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Re-setup QNAP RAID to extract files

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Dear all,

My QNAP TS-451+ suffered from the well documented Intel Celeron chip failure. My little DIY during these MCO times with lack of proper equipment had led to the board shorting between the power-rails.

Long story short, my days with using RAID NAS are over. Going forward, I would like to extract my files from the 4 HDDs to other storage options (e.g. multiple USB HDDs, etc)

My QNAP NAS was setup a years ago, and left it without any trouble. Now I can't remember the RAID setup with the 4 drives. Might have been
- 3-hdd RAID 5, last disc not used
- 3-hdd RAID 5, last disc a JBOD
- 3-hdd RAID 5, with 1 HDD as a hot-spare
- 4-hdd Raid 5
- etc...

I have learnt the hard way
relying on the RAID NAS as a backup solution, so would appreciate skipping related comments to this.

Here are my thoughts:

1) I am thinking I need to have a PC that can take 4 HDDs, but don't know what to do software wise.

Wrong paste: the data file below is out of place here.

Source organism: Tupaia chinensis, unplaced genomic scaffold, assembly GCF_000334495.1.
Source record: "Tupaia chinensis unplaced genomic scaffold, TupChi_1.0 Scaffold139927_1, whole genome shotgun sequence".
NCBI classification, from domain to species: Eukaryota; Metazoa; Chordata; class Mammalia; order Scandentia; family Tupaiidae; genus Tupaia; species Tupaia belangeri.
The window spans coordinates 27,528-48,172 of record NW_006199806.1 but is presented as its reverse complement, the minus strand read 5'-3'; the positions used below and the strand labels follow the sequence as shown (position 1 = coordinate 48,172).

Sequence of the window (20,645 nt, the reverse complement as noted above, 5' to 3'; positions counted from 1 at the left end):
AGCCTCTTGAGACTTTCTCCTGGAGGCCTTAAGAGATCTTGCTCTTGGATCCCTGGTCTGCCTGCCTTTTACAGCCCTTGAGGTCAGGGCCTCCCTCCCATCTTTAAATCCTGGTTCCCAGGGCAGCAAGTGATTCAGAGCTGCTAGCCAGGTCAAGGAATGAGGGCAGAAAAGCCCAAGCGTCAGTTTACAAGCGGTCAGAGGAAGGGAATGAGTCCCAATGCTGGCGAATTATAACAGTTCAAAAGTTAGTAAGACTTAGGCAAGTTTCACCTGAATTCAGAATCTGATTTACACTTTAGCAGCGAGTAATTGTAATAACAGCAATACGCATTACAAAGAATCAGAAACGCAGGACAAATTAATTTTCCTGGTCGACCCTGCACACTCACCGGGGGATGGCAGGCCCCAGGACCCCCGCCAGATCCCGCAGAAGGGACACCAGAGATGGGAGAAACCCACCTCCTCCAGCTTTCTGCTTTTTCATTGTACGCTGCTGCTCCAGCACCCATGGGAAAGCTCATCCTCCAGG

2) Can FreeNAS access a QNAP RAID?

Whatever it is, I rather avoid getting another TS-451+ just to extract my files.

I am very open to suggestions on what to do.

Warm regards,
Get a machine running Linux. Use it to mount one of the drives and try to see if any files are available. Try this with each drive

RAID filesystems are very vendor specific. So it's unlikely you'll be able to see an intact RAID system on a platform other than QNAP.

If your files are that valuable to you, getting another of the same make/model NAS might be the easiest and fastest way to recover.
QNAP uses LVM and MDADM for building their RAID arrays...

The default with 4 disks installed is RAID5

Ganesh over at AnandTech wrote up an article that might be very helpful - he was working with an older Synology box, but QNAP is very similar.

As @thiggins mentions - a linux machine with enough ports to plug in the disks is the easiest way to mount the drives, discover the topology of the MD array, and LVM to mount it for recovery.
In the old days when I ran RAID you could move a RAID to different hardware if you used the same controller card definitions, a matching card was fine, and you kept the drives in order. Label the drives 1,2,3,4. Out of order will destroy the RAID. Make sure the drives are installed where 1 matches 1. So now you need to match the hardware RAID to recover it. Switching to different hardware RAID will kill it. You do not initialize the RAID. It should just come up and be recognized. This is what I discovered over time many years ago.
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